The strategy includes a set of indicators from the 20/20/20 climate/energy targets established in 2009 by the European Council. The first one is the 20 % reduction of emissions by 2020 on the levels of 1990 (extended to 30 % ‘if the conditions are right’); in 2009, the EU level declined by 17 %, largely due to the economic crisis that has severely reduced output as well as emissions. The second target is the reduction of 20 % in the use of renewable sources (in 2008, it was 10.3 %). The third is a rise of 20 % in energy efficiency, with a move towards clean and efficient production systems with the potential to create millions of jobs.
The two ‘flagship’ initiatives devoted by Europe 2020 to innovation and industrial policy include the ‘Innovation Union’ (European Commission, 2010b) and ‘an integrated industrial policy for the globalisation era’ (European Commission, 2010c). The aim is to provide the best conditions for business to innovate and grow, as well as to support the transformation of the manufacturing system towards a low-carbon economy.
As in the Lisbon agenda, industrial policy is based on a ‘horizontal’ approach, where the main policy tools are the provision of infrastructures, the reduction of transaction costs across the EU, a more appropriate regulatory framework favouring competition and access to finance. A significant role is ascribed to the ability of small and medium enterprises to promote growth and create employment. Key issues include the need to fight protectionism, increase the flows of goods, capital and people within and outside the EU, to exploit a more open single market for services and to benefit from globalisation. This strategy confirms the rejection by EU policy – which began in the 1980s – of targeted industrial policies and state support for particular sectors, choosing a market based approach instead. Selective industrial policies continue to be considered ineffective by the EU, due to the difficulty of fine-tuning actions and evaluating results (Lerner, 2009).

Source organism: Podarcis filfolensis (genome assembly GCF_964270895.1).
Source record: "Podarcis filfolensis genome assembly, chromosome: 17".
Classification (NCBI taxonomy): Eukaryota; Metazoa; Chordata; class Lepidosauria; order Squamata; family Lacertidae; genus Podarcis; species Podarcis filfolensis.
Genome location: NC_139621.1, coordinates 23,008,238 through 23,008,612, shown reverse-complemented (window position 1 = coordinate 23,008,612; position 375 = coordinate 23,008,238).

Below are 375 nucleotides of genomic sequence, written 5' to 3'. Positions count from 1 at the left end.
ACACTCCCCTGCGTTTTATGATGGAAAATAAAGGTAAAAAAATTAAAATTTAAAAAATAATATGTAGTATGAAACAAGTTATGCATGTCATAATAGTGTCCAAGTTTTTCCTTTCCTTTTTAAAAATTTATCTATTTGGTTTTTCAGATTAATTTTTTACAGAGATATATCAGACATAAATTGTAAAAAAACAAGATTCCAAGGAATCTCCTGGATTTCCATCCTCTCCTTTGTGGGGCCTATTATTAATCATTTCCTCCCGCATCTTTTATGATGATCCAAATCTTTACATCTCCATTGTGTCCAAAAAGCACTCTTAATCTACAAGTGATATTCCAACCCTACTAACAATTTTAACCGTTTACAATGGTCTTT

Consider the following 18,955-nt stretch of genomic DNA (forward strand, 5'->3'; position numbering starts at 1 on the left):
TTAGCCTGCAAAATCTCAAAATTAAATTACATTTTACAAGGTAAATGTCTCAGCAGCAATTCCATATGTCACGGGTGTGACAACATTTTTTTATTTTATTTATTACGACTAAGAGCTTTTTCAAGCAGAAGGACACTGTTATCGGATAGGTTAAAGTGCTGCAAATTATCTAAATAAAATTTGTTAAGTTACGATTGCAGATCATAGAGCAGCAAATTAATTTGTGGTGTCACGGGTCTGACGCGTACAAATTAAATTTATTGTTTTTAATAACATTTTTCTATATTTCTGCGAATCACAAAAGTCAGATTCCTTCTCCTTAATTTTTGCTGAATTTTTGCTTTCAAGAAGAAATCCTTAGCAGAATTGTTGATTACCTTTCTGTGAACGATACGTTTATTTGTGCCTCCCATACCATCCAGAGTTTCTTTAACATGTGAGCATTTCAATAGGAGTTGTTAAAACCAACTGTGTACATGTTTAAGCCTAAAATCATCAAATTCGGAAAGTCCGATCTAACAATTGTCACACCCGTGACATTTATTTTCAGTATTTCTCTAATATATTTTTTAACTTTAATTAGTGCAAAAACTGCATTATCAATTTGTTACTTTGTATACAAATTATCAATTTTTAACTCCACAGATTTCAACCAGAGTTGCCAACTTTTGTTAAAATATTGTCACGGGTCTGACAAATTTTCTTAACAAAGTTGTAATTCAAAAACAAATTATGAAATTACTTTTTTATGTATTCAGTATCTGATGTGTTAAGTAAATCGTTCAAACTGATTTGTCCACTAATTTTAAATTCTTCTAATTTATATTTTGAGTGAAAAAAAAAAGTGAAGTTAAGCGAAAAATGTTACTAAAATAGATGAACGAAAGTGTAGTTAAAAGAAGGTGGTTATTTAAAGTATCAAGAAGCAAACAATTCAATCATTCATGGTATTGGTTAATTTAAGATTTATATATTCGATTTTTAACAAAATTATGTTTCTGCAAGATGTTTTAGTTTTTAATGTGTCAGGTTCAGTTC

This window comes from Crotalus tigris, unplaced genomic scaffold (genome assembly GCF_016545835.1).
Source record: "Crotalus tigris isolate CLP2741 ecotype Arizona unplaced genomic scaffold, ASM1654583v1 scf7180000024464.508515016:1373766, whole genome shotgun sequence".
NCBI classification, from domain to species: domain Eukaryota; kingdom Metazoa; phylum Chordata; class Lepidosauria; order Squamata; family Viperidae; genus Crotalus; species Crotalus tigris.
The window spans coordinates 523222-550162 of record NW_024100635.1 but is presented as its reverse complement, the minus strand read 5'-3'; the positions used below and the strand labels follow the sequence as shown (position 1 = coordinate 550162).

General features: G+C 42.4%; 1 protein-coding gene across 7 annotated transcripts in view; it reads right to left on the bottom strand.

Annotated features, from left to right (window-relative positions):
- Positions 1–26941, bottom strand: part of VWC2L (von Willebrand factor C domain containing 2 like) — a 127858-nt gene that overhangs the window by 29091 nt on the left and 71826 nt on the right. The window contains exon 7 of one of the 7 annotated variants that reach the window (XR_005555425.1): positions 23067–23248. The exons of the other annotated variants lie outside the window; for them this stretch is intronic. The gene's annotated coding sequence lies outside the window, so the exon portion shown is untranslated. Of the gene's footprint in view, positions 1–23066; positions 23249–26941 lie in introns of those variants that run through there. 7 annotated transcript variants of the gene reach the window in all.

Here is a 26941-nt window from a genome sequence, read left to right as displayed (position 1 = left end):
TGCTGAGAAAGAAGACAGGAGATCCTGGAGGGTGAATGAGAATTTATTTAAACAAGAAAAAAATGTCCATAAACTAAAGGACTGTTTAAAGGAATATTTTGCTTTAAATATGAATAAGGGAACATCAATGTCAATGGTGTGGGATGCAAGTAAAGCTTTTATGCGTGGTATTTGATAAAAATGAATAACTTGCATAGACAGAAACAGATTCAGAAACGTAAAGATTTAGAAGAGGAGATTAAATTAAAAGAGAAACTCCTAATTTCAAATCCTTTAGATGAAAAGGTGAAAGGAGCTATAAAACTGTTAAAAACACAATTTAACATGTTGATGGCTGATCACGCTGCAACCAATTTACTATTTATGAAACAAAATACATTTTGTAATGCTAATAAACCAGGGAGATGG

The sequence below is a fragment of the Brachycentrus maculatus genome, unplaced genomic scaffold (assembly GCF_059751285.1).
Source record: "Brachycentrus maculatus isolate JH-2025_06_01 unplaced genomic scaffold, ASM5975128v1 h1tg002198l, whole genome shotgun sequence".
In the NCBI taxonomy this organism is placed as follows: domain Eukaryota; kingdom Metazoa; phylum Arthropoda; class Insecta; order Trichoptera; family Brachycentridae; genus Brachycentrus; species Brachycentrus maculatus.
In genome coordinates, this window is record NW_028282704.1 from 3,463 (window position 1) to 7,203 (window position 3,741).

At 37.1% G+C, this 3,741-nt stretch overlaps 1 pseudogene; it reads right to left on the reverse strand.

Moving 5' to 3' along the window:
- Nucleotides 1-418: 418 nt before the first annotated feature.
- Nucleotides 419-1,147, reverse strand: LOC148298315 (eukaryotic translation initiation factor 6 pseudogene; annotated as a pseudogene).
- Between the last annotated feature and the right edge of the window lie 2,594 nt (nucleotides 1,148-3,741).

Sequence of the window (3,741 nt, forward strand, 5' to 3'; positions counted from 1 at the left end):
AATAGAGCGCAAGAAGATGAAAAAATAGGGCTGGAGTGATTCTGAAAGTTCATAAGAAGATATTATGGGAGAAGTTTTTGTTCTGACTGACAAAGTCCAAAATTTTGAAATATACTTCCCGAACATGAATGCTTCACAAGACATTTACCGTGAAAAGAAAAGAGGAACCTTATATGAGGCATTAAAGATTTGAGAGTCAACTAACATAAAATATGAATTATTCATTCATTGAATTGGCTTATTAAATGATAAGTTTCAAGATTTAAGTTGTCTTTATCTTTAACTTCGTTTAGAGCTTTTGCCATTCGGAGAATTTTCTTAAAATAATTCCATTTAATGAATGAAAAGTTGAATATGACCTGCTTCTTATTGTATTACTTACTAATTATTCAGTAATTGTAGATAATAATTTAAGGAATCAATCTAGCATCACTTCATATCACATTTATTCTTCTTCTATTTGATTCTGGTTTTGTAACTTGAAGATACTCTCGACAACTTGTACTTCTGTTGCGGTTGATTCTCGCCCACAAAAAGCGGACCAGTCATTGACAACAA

Besides misplaced targets and a misleading approach, EU industrial policies have lacked adequate governance mechanisms, and no significant EU-wide resources have been made available to members states. Moreover, in this as in other fields of EU economic policy, the lack of democratic processes and broad participation in decision making has emerged as a major weakness of the present model of European integration.
When the crisis started in 2008 and austerity policies were imposed on Euro-area countries, the emphasis on fiscal consolidation and macroeconomic coordination sidelined any serious discussion on industrial policy. Europe 2020 is now in line with the neoliberal view that economic growth can be supported by the operation of markets and that fiscal consolidation and debt reduction create appropriate conditions for long term growth. Europe 2020 only suggests more resources for ‘growth-enhancing items’ such as education, R&D and innovation, at the expense of social expenditure, which is considered to be unsustainable (European Commission, 2010a, 2010c).